The advertisement could not be ignored – and not only because the striking newspaper display filled half the page. The lead line: “How Can a Silver Coin be Over 60 Times Rarer than a Gold Coin? Just Released: The Silver Krugerrand.” The accompanying picture, over four inches in diameter, shows a replica of a gold Krugerrand, with an added inscription “Fine Silver 1 oz.”
For those of you unfamiliar with precious metals, the South African gold Krugerrand, first minted in 1967, has an actual weight of 1.0909 troy ounces and contains a gold alloy 91.67% pure, so its actual gold content is exactly one ounce. As it’s among the most widely traded coins used in the marketing of the metal, you can understand why this newly created silver Krugerrand, just released by the South African government, is promoted in a way to mimic its gold progenitor. In the marketing of any product, celebrity status sells.
Before we delve further into precious metals investment, you may find it instructive to learn whether the terms being offered by the marketing agent of this silver Krugerrand make it attractive to a knowledgeable buyer. The hyperbole is impressive: “Krugerrands have never been struck in silver before – making this first-ever release a once-in-a-lifetime opportunity you won’t want to miss! This silver coin bears the classic original design: former South African President, Paul Kruger on one side, and the symbolic South African Springbok antelope on the other. In addition, each one-ounce silver coin features a special 50th anniversary mint mark.”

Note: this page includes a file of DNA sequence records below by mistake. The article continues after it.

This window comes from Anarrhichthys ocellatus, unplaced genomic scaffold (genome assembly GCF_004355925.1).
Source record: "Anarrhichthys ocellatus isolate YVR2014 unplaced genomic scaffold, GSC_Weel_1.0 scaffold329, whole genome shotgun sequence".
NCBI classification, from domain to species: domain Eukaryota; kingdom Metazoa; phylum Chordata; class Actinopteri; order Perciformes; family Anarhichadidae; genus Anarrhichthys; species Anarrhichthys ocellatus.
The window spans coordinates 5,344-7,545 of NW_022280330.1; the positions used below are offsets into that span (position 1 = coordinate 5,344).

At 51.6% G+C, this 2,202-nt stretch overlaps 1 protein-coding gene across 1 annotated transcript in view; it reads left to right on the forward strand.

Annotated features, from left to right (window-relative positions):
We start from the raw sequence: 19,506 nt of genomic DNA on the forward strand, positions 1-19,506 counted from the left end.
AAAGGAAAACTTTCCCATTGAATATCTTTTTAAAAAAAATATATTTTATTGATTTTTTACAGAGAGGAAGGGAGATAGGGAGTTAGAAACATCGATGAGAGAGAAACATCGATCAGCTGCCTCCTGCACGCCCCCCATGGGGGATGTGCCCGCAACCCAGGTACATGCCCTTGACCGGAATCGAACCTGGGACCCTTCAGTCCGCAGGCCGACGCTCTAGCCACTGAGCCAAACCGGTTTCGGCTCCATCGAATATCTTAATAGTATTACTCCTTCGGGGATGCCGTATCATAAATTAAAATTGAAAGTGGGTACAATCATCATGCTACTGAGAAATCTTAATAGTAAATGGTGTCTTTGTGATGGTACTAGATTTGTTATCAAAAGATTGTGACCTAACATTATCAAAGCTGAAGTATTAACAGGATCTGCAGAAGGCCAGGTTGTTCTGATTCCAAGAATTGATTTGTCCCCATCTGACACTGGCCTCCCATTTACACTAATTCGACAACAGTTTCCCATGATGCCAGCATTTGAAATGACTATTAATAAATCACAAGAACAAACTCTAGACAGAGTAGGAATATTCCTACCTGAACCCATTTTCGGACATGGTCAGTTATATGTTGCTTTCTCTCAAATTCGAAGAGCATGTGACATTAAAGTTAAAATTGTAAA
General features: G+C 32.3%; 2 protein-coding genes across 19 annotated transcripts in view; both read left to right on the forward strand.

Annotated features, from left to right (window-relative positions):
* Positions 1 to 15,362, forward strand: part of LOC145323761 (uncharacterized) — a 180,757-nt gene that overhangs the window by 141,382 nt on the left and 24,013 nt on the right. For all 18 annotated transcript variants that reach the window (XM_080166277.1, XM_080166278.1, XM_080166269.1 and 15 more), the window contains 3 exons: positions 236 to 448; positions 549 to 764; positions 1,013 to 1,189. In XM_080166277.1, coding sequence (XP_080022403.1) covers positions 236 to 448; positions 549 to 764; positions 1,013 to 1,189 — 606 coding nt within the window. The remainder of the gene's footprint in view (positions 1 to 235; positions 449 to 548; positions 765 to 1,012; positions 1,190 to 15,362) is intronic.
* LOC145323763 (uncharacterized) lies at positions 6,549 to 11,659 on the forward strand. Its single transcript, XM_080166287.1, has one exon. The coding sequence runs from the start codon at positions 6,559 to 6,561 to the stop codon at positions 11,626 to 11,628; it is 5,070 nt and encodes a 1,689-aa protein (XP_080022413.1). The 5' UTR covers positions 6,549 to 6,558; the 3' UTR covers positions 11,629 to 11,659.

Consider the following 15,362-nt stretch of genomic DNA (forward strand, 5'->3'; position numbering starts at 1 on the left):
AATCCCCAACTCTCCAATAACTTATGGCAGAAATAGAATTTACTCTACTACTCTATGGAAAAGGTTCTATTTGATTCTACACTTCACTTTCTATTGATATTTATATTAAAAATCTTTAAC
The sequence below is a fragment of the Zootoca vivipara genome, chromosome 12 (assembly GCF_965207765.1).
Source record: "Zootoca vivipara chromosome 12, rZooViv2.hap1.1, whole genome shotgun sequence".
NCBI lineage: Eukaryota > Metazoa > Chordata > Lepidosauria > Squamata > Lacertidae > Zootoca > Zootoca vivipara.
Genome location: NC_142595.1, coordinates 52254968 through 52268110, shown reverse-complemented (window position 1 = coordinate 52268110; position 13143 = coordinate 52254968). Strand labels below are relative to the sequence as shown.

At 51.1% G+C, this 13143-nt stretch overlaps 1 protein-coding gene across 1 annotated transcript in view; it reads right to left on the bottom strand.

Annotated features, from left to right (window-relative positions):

However, let’s take a closer look at the ad. We can easily calculate how this stacks up as a bullion investment. On the date of the ad, 5/4/17, the world price of silver closed at $16.43 per ounce, so the one ounce contained in the coin is worth just that. At the “special introductory price of $59.95,” a buyer is paying $43.52 more than actual value … a 264.88% premium. In addition, as free shipping is offered only on orders over $149, the buyer of a single coin may expect to fork over some additional amount for shipping. I don’t know how much; it didn’t seem worth the effort to inquire and find out. In any event, this is not the way to invest in silver bullion.
As an afterthought, you might note silver values pop up and down on an irregular basis. Back in February 1980, the price of an ounce topped out at $106.74. Fast forward a couple of decades to July 2001, you could only get $5.64 for the same ounce. As recently as March 2011, that ounce had risen to $40.18. Today it’s less than half that value. Where it will be heading over the next few years … who knows?
It’s clear some precious metals marketers are combing the bushes in search of gullible shoppers. Will they find enough of them to keep the charade going? To paraphrase that incomparable iconoclast H. L. Mencken: “No one ever went broke underestimating the naïveté of the American public.”